Any culture that puts curiosity, creativity, collaboration and innovation at the forefront creates an environment where people’s ideas are encouraged, solicited and heard. It’s harder than it sounds if you’ve operated on the assumption that the boss has all the answers and makes no mistakes; many organizations operate this way.
I’ve been coaching a CEO and his VP of Operations for a few months on developing an open minded culture, where ideas come from anywhere and one of the things that has come up is how they should listen to others, but also listen to what you’re saying and to what you’re doing; that’s barely done.
For example, how am I telling people what to do? How am I soliciting their opinion, and when I do am I communicating in a very authentic way that I really want to hear it?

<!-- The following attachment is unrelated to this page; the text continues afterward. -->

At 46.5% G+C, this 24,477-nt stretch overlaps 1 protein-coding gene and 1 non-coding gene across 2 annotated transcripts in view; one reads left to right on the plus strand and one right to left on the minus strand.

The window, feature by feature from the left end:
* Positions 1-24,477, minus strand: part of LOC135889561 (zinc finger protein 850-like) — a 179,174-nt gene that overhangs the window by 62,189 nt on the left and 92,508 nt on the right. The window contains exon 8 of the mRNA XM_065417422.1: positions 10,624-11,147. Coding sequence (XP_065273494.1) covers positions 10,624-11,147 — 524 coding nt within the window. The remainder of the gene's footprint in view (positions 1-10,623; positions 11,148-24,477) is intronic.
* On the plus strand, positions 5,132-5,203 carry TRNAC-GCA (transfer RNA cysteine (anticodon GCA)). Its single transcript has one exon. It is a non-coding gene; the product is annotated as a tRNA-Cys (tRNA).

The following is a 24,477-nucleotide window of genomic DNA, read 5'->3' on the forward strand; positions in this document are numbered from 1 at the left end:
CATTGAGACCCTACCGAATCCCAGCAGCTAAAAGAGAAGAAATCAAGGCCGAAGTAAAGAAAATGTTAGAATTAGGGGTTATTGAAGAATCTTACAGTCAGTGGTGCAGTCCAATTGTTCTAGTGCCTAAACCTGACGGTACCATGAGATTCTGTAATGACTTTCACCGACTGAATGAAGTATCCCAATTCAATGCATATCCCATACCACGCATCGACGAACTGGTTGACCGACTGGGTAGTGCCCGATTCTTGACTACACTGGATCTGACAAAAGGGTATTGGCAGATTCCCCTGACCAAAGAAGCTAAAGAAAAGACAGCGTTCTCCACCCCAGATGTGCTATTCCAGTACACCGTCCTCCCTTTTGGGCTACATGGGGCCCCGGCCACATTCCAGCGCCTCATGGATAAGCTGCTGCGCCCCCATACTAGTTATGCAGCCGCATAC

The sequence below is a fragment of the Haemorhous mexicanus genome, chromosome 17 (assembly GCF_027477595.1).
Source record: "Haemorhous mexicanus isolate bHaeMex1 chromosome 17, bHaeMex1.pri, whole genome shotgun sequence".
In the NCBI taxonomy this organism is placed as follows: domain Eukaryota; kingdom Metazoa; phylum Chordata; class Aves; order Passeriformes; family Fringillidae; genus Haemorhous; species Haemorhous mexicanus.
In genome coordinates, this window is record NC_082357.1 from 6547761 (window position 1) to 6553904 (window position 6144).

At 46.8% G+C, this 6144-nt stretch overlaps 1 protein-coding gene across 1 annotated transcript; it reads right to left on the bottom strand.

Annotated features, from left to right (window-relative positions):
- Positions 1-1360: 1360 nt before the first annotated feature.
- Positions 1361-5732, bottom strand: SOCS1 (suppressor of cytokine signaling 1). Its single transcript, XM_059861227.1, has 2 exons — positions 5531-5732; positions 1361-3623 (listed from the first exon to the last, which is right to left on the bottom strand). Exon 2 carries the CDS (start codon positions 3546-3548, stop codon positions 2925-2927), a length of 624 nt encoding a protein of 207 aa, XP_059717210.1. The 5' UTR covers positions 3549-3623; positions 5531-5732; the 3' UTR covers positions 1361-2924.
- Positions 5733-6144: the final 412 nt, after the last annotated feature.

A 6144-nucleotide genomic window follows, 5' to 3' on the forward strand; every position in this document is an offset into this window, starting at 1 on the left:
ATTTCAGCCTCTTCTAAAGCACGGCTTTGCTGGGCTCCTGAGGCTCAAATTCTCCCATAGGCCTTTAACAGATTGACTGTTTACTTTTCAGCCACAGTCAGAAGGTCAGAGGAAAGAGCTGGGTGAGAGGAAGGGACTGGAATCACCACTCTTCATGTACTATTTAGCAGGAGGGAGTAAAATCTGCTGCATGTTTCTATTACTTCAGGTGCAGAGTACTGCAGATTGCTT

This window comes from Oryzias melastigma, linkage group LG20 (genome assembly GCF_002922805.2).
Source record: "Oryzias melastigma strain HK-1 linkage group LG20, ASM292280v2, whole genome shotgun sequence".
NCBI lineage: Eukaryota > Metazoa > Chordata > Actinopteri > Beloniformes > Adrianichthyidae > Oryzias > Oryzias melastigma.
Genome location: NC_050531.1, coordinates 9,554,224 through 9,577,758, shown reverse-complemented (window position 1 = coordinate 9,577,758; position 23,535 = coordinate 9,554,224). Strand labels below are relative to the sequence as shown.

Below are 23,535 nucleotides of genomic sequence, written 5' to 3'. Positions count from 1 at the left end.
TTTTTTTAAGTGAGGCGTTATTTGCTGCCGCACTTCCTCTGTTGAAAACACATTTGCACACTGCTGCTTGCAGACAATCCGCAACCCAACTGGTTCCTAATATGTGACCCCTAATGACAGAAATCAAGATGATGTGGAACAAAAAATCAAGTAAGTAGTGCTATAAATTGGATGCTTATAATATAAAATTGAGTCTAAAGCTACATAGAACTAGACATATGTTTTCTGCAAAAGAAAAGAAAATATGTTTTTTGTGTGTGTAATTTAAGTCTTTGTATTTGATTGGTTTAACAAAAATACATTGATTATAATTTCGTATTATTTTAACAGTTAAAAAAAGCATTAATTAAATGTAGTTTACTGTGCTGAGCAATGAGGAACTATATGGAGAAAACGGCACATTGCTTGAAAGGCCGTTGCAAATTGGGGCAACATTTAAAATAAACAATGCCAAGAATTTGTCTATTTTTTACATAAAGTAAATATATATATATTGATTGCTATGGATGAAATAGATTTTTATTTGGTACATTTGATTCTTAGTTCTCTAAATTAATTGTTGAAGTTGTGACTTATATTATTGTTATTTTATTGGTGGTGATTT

It’s easy to say, “tell me what you think” but deep down you’re just dismissing it because you’re overconfident in your own instincts; this happens a lot. As a leader, in accumulating power you lose the ability to hear others, and lose the ability to understand that you’re not completely right; you get so confident in your own instincts that you become more dismissive of other people. Or you think you’ve heard every argument or idea in the world, and you can quickly make big mistakes in that regard.
So as a leader you have to set the example if you tell people that they’re ideas and opinions are valued. It starts with you. Remember, communication isn’t just the words that come out of your mouth; it’s also your body language.
How can you make it so you stop being dismissive?
Tell your colleagues to call you out when you’re being dismissive of their ideas, or are soliciting them unauthentically. That will put you in your place. We’re all guilty of it. So it’s best to say, “hey, tell me when I’m being dismissive. I want to know”.